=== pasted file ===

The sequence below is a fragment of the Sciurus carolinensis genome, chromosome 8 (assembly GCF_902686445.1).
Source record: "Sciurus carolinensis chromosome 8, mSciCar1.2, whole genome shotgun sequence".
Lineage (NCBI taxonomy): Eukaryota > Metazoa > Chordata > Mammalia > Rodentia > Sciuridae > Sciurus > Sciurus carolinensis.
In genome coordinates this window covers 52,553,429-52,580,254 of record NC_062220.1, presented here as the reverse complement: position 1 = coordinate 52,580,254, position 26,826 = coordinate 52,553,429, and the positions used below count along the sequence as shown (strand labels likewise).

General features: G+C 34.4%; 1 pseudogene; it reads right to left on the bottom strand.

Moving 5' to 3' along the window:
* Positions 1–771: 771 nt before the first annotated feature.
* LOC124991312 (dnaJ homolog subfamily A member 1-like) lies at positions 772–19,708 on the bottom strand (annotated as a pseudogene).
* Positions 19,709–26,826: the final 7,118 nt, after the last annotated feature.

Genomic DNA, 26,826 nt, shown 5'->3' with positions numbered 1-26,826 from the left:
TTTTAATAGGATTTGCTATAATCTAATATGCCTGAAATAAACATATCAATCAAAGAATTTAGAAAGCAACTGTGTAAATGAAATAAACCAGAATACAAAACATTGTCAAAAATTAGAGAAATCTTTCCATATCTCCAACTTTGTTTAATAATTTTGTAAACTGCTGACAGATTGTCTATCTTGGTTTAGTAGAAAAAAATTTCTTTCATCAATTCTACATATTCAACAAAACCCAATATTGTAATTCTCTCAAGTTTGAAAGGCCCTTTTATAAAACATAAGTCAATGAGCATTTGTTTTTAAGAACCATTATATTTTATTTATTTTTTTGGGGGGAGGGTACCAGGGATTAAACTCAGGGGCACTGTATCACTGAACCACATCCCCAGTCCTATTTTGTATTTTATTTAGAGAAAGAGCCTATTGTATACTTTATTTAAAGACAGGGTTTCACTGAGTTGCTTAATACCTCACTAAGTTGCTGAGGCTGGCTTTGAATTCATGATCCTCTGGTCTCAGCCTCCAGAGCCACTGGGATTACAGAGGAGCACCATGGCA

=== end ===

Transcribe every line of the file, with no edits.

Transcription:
The sequence below is a fragment of the Sciurus carolinensis genome, chromosome 8 (assembly GCF_902686445.1).
Source record: "Sciurus carolinensis chromosome 8, mSciCar1.2, whole genome shotgun sequence".
Lineage (NCBI taxonomy): Eukaryota > Metazoa > Chordata > Mammalia > Rodentia > Sciuridae > Sciurus > Sciurus carolinensis.
In genome coordinates this window covers 52,553,429-52,580,254 of record NC_062220.1, presented here as the reverse complement: position 1 = coordinate 52,580,254, position 26,826 = coordinate 52,553,429, and the positions used below count along the sequence as shown (strand labels likewise).

General features: G+C 34.4%; 1 pseudogene; it reads right to left on the bottom strand.

Moving 5' to 3' along the window:
* Positions 1–771: 771 nt before the first annotated feature.
* LOC124991312 (dnaJ homolog subfamily A member 1-like) lies at positions 772–19,708 on the bottom strand (annotated as a pseudogene).
* Positions 19,709–26,826: the final 7,118 nt, after the last annotated feature.

Genomic DNA, 26,826 nt, shown 5'->3' with positions numbered 1-26,826 from the left:
TTTTAATAGGATTTGCTATAATCTAATATGCCTGAAATAAACATATCAATCAAAGAATTTAGAAAGCAACTGTGTAAATGAAATAAACCAGAATACAAAACATTGTCAAAAATTAGAGAAATCTTTCCATATCTCCAACTTTGTTTAATAATTTTGTAAACTGCTGACAGATTGTCTATCTTGGTTTAGTAGAAAAAAATTTCTTTCATCAATTCTACATATTCAACAAAACCCAATATTGTAATTCTCTCAAGTTTGAAAGGCCCTTTTATAAAACATAAGTCAATGAGCATTTGTTTTTAAGAACCATTATATTTTATTTATTTTTTTGGGGGGAGGGTACCAGGGATTAAACTCAGGGGCACTGTATCACTGAACCACATCCCCAGTCCTATTTTGTATTTTATTTAGAGAAAGAGCCTATTGTATACTTTATTTAAAGACAGGGTTTCACTGAGTTGCTTAATACCTCACTAAGTTGCTGAGGCTGGCTTTGAATTCATGATCCTCTGGTCTCAGCCTCCAGAGCCACTGGGATTACAGAGGAGCACCATGGCA